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Pulsar DDS Function Generator with ATMega328

Status: Proposal
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April 25, 2019 , Latest update: April 25, 2019
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Pulsar DDS Function Generator with ATMega328

I have written code for the Pulsar DDSFG using the ATMega328 microprocessor, and have made a number of modifications to the display and functionality which readers might find useful.
I have replaced the LCD display with a 2x20 character OLED display which I had left from an old defunct project as I much prefer OLED displays for clarity and brightness.  Obviously this is optional, and my code can easily be modified for the original LCD.
There are three versions of the code:
DDSFG_Atmega328_v1:   This gives the same functions and display as the original.
DDSFG_Atmega328_v2:   This includes enhancements to functionality and display.
DDSFG_Atmega328_v3:   This version requires three additional button switches, which         further improve usability.
Code files were written on the Arduino IDE.
 
There are some essential modifications that need to be made to the board for all versions.  See the schematic1.jpg and schematic2.jpg files

On IC U9 (4053)
Bend pins 6 (INH) and 14 (SQ) so that they do not connect to socket.
Connect pin 6 to net T, J3 pin 7.
Leave pin 14 not connected.
Connect pin 9 (SQW) to net SQ, J3 pin 13.
 
On IC U7 (Atmega):
In my code the INH signal is pin PD3, because PC6 is the programming reset, which can only be an input.
The OLED requires a signal for pin RW; this is connected to PD1 (formerly TX).
 
Functional changes in version 2

Exit from sweep mode by pressing the Mode button.
On exit from sweep mode, the frequency is reset to 1 kHz.
Sweep mode has option to manually step forwards or backwards through the sweep frequencies (Step Through mode).  The rotary encoder performs the move.
In sweep mode, the time per step can be selected as well as steps per decade.
The approximate total sweep time is also displayed (very approximate for total sweep time less than about 10 secs).
All latest sweep settings are saved for next entry to sweep mode.
There are two output trigger pulses, one for start of sweep and one for each step in the sweep.
 
Display changes in version 2

Frequency is displayed in Hz, kHz or MHz.
Leading spaces marker is one pixel instead of underscore.
When setting up sweep mode, the new time per step option is displayed, the number of steps per decade is shown, and approx total sweep time is also displayed when the time per step is being selected.
In Step Through mode, the frequency of each step is displayed.  Also in Sweep mode, if time per step is 0.5sec or more,  the frequency of each step is displayed.
 
Additional changes in version 3

I have added a dedicated button for setting sweep and step-through mode.
I have added two buttons to move cursor left or right -- when pressed briefly the cursor moves one position.
When right button is pressed and held, all digits right of cursor are set to zero.  When left button is pressed and held, all digits left of cursor are cleared.
The pullups for cursor buttons are implemented in the code.
Version 3 also has a “display saver”, since I believe OLED displays are prone to image burn-in.  If the rotary encoder is not touched for about 15 mins, the display is replaced by a dim moving block character.  Movement of the rotary encoder restores display.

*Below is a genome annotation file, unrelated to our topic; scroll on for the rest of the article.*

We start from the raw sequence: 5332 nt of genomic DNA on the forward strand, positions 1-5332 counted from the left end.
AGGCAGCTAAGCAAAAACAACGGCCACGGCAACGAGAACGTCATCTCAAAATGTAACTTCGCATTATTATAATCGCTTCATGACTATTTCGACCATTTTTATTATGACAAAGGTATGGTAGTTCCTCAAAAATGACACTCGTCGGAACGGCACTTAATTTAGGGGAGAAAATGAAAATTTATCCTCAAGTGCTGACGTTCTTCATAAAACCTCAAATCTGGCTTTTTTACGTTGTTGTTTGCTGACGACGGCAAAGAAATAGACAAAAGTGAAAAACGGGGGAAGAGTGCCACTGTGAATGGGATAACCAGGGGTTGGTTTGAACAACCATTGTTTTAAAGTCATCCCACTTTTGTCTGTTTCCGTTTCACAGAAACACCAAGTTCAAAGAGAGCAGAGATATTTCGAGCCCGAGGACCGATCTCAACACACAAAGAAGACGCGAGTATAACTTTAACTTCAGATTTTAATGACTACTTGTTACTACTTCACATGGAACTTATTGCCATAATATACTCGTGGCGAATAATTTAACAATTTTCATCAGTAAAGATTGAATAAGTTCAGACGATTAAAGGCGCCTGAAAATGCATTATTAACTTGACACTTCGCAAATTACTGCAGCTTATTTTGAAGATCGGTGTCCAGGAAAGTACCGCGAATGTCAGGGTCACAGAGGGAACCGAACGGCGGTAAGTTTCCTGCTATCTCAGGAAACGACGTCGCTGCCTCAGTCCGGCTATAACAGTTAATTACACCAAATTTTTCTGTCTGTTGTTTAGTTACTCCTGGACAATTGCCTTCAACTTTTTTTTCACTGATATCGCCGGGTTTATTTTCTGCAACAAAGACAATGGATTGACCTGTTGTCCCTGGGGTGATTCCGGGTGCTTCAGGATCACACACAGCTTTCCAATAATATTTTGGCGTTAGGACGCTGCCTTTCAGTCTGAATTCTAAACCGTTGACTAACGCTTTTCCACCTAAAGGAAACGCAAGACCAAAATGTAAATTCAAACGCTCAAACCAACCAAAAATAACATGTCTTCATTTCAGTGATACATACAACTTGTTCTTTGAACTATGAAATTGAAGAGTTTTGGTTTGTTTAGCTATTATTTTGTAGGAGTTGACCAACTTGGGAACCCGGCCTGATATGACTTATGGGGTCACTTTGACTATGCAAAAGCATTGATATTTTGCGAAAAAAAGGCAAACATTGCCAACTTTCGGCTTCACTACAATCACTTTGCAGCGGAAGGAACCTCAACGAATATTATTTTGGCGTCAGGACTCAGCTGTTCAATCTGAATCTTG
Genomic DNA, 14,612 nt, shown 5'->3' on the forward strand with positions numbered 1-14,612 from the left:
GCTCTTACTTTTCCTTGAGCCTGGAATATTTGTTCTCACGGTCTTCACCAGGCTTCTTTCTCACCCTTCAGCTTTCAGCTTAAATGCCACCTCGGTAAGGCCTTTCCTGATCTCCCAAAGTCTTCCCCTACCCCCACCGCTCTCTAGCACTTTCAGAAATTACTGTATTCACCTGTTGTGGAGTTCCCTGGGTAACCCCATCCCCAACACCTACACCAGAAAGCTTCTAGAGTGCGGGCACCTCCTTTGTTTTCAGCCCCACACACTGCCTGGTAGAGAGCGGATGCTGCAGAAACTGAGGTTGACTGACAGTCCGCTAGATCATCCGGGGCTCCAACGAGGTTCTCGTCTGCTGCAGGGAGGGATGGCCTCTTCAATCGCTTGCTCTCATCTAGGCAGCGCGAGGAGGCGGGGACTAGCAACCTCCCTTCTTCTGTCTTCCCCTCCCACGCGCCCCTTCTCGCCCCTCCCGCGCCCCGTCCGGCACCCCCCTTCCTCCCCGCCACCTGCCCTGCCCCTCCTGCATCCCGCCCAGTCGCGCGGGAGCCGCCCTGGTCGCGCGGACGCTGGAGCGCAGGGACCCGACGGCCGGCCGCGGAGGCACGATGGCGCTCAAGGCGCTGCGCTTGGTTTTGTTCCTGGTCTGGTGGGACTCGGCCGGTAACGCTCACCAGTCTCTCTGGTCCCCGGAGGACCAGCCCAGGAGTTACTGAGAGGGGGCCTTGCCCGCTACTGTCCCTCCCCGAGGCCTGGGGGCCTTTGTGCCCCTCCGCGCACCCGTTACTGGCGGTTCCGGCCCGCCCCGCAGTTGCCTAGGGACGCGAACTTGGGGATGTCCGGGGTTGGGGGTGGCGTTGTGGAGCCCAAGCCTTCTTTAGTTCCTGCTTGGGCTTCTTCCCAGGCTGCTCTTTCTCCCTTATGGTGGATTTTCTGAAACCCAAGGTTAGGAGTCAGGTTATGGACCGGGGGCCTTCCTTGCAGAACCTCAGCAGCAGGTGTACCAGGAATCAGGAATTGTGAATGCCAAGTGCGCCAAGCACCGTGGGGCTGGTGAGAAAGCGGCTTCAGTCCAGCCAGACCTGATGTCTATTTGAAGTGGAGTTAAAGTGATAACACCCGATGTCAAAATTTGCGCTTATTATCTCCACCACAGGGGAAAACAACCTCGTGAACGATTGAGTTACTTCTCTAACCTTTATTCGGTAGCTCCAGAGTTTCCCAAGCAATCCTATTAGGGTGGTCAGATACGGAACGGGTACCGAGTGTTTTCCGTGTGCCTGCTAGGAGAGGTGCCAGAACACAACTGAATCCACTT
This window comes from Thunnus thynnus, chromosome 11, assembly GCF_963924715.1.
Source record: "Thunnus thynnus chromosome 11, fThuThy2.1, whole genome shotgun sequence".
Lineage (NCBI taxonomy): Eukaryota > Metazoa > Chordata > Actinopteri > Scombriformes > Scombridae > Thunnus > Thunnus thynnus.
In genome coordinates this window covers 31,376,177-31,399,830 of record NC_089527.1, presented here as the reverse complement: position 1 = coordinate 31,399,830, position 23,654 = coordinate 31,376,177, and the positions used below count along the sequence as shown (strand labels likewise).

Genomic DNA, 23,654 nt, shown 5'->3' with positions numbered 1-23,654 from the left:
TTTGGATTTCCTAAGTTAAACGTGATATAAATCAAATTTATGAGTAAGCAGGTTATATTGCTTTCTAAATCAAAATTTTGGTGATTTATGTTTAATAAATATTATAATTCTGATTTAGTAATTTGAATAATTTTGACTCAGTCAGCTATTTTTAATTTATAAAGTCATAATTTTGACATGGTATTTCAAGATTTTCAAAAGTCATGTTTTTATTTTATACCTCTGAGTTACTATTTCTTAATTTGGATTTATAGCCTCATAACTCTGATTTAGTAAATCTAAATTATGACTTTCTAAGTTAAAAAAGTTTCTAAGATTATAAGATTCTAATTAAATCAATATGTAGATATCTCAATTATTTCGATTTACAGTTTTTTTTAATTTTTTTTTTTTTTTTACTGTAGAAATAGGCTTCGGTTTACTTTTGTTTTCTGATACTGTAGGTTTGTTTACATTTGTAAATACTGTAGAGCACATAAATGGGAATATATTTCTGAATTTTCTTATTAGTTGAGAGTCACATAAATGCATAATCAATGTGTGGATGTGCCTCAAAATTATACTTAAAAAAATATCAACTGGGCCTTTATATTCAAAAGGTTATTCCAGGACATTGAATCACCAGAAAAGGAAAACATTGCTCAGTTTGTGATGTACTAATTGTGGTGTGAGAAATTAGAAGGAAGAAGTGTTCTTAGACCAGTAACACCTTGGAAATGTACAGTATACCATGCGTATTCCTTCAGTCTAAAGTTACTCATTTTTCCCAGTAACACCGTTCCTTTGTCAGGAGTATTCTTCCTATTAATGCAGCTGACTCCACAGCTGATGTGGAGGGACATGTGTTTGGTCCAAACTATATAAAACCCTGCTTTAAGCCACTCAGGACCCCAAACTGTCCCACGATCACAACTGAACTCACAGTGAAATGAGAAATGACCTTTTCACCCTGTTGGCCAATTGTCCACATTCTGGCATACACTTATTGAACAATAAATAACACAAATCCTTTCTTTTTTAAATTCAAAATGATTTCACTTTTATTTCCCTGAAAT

To accommodate the extra buttons, and also allow for larger display, I have extended the board on left edge with a piece of scrap PCB.  The extra connections are just wires on the underside.  I’ve also moved the rotary encoder to left edge, as I think this is makes it more user-friendly.
 
Three observations
  1. The first two power blocks I tried produced significant 100Hz ripple on the output.Third one I tried is good, no ripple.So you need to check and make sure you have a good enough supply.
  2. When set to SIN mode, I initially observed quite large noise spikes on the output.If you set frequency at about 50kHz and reduce amplitude to about 200mVpp, you can see very obvious interference spike coinciding with the trigger square wave edges.My first guess was that the U9 device (4053 mux) might be the culprit, so I tried removing it, but spikes were still present. (Incidentally, the sole purpose of U9 is to provide the square wave output).I then removed the CR_OPBITEN command in the code for writing to the AD9834 when in SIN mode, so that the SBIT_OUT is disabled.This fixed the problem; output is now very clean.Drawback is that there is now no trigger output.At present I have no other ideas on how to fix this.So for now you have a choice:Clean output but no trigger signal, or trigger signal but slightly degraded output.In TRI mode there is no problem with spikes because for some reason SBIT_OUT cannot be enabled and so a trigger pulse is never available.
  3. The AD9834 is clocked at 100MHz (pin MCLK) even though the datasheet headline states that it is a 75MHz device.It would seem that this design gets away with “overclocking” ?
 
Finally, I am no expert in writing code, and am sure it could it could be much improved.  it has not been rigorously tested, so might have errors I have not found; my apologies in advance for any shortcomings.   Also, having modified the board for version 3, I cannot readily go back to version 2, so two code changes for v3 that were also meant to be in v2 have in fact not been implemented:  Display of frequency when sweeping, and display saver.  There might be others?  It is not difficult to edit v2 to include above, but I have not done so because I cannot test the changes. 

All relevent files are attached.  The three Arduino code files have been renamed to type txt so that they are accepted.  They need to be changed to type ino and placed in a directory with same name. 
 
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